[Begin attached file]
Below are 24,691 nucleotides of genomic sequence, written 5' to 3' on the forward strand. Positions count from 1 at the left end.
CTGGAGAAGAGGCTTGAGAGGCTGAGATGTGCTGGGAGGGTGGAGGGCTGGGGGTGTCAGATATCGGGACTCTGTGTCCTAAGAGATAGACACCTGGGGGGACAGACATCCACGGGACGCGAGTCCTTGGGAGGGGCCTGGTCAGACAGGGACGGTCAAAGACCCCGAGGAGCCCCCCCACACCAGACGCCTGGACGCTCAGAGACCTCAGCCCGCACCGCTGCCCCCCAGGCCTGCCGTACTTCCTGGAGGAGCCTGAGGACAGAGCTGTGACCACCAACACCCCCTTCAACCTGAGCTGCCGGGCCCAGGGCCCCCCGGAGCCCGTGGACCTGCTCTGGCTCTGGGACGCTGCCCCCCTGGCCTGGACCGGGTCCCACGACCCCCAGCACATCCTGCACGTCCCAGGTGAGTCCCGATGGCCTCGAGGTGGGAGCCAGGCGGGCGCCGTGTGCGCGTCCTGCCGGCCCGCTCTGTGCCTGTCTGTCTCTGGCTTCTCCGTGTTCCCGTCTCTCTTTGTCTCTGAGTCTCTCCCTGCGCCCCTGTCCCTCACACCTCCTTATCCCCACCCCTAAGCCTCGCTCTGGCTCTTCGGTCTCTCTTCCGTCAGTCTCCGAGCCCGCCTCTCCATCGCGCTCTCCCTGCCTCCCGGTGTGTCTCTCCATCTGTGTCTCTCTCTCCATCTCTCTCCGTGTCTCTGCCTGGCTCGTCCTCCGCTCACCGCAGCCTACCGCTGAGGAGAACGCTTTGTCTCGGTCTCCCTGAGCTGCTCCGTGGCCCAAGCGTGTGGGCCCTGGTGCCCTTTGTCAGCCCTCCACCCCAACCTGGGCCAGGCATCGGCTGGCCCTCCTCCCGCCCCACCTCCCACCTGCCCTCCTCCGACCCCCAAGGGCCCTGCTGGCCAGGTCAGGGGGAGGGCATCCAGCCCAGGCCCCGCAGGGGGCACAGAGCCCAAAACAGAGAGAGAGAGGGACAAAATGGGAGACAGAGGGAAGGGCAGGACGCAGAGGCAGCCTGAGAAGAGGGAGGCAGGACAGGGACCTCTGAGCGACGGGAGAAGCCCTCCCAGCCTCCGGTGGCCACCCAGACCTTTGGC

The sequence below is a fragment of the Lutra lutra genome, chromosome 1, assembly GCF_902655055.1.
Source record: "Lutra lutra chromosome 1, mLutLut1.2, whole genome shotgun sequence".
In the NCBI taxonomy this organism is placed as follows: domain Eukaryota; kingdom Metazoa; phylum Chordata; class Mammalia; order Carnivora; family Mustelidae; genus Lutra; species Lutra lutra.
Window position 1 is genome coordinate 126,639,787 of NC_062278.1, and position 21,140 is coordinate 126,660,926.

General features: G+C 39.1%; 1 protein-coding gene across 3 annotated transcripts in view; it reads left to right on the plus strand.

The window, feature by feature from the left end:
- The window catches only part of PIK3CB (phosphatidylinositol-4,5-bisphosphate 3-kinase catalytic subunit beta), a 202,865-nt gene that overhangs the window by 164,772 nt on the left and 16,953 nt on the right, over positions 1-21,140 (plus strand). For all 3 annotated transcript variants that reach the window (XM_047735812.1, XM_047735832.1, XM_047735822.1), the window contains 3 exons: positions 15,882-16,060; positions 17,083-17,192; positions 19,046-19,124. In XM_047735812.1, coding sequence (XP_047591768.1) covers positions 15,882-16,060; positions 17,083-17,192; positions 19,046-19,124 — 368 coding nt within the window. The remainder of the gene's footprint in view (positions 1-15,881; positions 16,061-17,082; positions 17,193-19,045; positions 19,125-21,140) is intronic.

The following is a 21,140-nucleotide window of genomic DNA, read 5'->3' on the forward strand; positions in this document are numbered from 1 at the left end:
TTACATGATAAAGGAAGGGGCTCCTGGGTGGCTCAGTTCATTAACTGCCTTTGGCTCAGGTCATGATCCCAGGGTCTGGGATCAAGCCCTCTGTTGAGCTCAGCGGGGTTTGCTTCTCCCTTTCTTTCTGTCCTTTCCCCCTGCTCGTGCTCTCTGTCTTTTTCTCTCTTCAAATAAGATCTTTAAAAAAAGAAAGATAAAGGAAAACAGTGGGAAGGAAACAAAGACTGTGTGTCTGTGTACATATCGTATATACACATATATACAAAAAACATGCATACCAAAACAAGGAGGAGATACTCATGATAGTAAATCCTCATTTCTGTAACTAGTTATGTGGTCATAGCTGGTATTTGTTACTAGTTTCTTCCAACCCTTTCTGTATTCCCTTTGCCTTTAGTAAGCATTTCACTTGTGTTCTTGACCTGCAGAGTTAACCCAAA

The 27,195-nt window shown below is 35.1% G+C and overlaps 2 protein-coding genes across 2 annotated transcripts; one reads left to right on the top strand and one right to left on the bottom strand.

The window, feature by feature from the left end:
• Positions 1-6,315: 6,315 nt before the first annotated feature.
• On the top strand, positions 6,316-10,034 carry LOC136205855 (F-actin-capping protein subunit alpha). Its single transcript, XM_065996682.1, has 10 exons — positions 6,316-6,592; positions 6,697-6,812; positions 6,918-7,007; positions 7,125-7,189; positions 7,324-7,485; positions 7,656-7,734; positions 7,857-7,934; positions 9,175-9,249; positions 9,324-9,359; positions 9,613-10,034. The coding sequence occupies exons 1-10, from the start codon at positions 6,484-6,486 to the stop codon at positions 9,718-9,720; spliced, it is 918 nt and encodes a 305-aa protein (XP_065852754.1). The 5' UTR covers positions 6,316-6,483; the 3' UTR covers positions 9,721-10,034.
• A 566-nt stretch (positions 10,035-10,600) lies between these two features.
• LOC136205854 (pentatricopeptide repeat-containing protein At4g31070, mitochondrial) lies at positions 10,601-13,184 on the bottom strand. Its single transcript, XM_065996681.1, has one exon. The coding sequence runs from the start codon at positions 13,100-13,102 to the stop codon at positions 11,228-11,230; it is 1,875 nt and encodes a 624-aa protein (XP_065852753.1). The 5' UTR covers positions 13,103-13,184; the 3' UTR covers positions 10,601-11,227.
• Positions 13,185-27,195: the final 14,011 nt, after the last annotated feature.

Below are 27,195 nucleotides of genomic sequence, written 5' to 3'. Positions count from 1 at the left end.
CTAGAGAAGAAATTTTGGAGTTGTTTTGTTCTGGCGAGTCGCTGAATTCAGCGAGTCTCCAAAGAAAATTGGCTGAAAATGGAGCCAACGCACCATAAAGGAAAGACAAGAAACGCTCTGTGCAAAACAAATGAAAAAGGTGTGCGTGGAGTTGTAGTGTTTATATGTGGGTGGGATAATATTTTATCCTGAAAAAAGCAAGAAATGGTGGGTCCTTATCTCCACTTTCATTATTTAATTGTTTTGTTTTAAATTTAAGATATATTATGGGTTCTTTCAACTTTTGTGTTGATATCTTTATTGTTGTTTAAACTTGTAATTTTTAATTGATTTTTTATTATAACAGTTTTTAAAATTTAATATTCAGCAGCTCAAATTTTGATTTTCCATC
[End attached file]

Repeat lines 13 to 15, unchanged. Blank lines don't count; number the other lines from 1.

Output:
The window, feature by feature from the left end:
• Positions 1-6,315: 6,315 nt before the first annotated feature.
• On the top strand, positions 6,316-10,034 carry LOC136205855 (F-actin-capping protein subunit alpha). Its single transcript, XM_065996682.1, has 10 exons — positions 6,316-6,592; positions 6,697-6,812; positions 6,918-7,007; positions 7,125-7,189; positions 7,324-7,485; positions 7,656-7,734; positions 7,857-7,934; positions 9,175-9,249; positions 9,324-9,359; positions 9,613-10,034. The coding sequence occupies exons 1-10, from the start codon at positions 6,484-6,486 to the stop codon at positions 9,718-9,720; spliced, it is 918 nt and encodes a 305-aa protein (XP_065852754.1). The 5' UTR covers positions 6,316-6,483; the 3' UTR covers positions 9,721-10,034.